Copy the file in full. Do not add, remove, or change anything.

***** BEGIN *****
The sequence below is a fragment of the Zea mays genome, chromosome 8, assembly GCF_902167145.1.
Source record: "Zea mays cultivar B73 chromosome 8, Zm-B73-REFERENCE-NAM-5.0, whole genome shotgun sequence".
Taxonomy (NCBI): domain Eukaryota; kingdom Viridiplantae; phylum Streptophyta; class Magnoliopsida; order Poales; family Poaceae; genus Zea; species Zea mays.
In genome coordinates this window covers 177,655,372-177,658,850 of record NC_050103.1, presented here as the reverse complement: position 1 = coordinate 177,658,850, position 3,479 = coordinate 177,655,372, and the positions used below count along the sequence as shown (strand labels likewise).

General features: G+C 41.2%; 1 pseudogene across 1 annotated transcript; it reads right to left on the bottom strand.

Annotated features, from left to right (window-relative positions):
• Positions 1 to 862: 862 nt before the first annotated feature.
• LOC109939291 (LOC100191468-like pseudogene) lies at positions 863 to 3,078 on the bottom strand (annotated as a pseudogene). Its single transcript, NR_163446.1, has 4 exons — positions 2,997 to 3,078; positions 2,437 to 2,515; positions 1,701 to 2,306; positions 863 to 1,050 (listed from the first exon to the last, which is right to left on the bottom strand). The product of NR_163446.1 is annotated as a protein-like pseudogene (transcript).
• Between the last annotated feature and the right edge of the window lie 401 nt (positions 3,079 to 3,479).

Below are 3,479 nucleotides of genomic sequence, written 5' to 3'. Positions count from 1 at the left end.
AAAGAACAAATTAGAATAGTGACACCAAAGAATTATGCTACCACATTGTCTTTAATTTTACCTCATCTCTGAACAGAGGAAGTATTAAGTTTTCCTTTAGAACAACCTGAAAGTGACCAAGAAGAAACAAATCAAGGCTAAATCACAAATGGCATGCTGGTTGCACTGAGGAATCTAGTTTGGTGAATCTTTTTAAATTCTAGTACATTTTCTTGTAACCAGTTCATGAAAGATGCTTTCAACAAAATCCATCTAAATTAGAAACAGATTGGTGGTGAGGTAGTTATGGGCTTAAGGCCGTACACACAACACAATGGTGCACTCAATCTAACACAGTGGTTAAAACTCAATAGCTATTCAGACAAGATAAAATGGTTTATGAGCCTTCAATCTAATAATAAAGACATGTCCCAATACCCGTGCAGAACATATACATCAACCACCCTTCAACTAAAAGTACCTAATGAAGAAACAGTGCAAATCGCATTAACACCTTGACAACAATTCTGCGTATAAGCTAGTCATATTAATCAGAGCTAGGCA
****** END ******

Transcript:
The sequence below is a fragment of the Zea mays genome, chromosome 8, assembly GCF_902167145.1.
Source record: "Zea mays cultivar B73 chromosome 8, Zm-B73-REFERENCE-NAM-5.0, whole genome shotgun sequence".
Taxonomy (NCBI): domain Eukaryota; kingdom Viridiplantae; phylum Streptophyta; class Magnoliopsida; order Poales; family Poaceae; genus Zea; species Zea mays.
In genome coordinates this window covers 177,655,372-177,658,850 of record NC_050103.1, presented here as the reverse complement: position 1 = coordinate 177,658,850, position 3,479 = coordinate 177,655,372, and the positions used below count along the sequence as shown (strand labels likewise).

General features: G+C 41.2%; 1 pseudogene across 1 annotated transcript; it reads right to left on the bottom strand.

Annotated features, from left to right (window-relative positions):
• Positions 1 to 862: 862 nt before the first annotated feature.
• LOC109939291 (LOC100191468-like pseudogene) lies at positions 863 to 3,078 on the bottom strand (annotated as a pseudogene). Its single transcript, NR_163446.1, has 4 exons — positions 2,997 to 3,078; positions 2,437 to 2,515; positions 1,701 to 2,306; positions 863 to 1,050 (listed from the first exon to the last, which is right to left on the bottom strand). The product of NR_163446.1 is annotated as a protein-like pseudogene (transcript).
• Between the last annotated feature and the right edge of the window lie 401 nt (positions 3,079 to 3,479).

Below are 3,479 nucleotides of genomic sequence, written 5' to 3'. Positions count from 1 at the left end.
AAAGAACAAATTAGAATAGTGACACCAAAGAATTATGCTACCACATTGTCTTTAATTTTACCTCATCTCTGAACAGAGGAAGTATTAAGTTTTCCTTTAGAACAACCTGAAAGTGACCAAGAAGAAACAAATCAAGGCTAAATCACAAATGGCATGCTGGTTGCACTGAGGAATCTAGTTTGGTGAATCTTTTTAAATTCTAGTACATTTTCTTGTAACCAGTTCATGAAAGATGCTTTCAACAAAATCCATCTAAATTAGAAACAGATTGGTGGTGAGGTAGTTATGGGCTTAAGGCCGTACACACAACACAATGGTGCACTCAATCTAACACAGTGGTTAAAACTCAATAGCTATTCAGACAAGATAAAATGGTTTATGAGCCTTCAATCTAATAATAAAGACATGTCCCAATACCCGTGCAGAACATATACATCAACCACCCTTCAACTAAAAGTACCTAATGAAGAAACAGTGCAAATCGCATTAACACCTTGACAACAATTCTGCGTATAAGCTAGTCATATTAATCAGAGCTAGGCA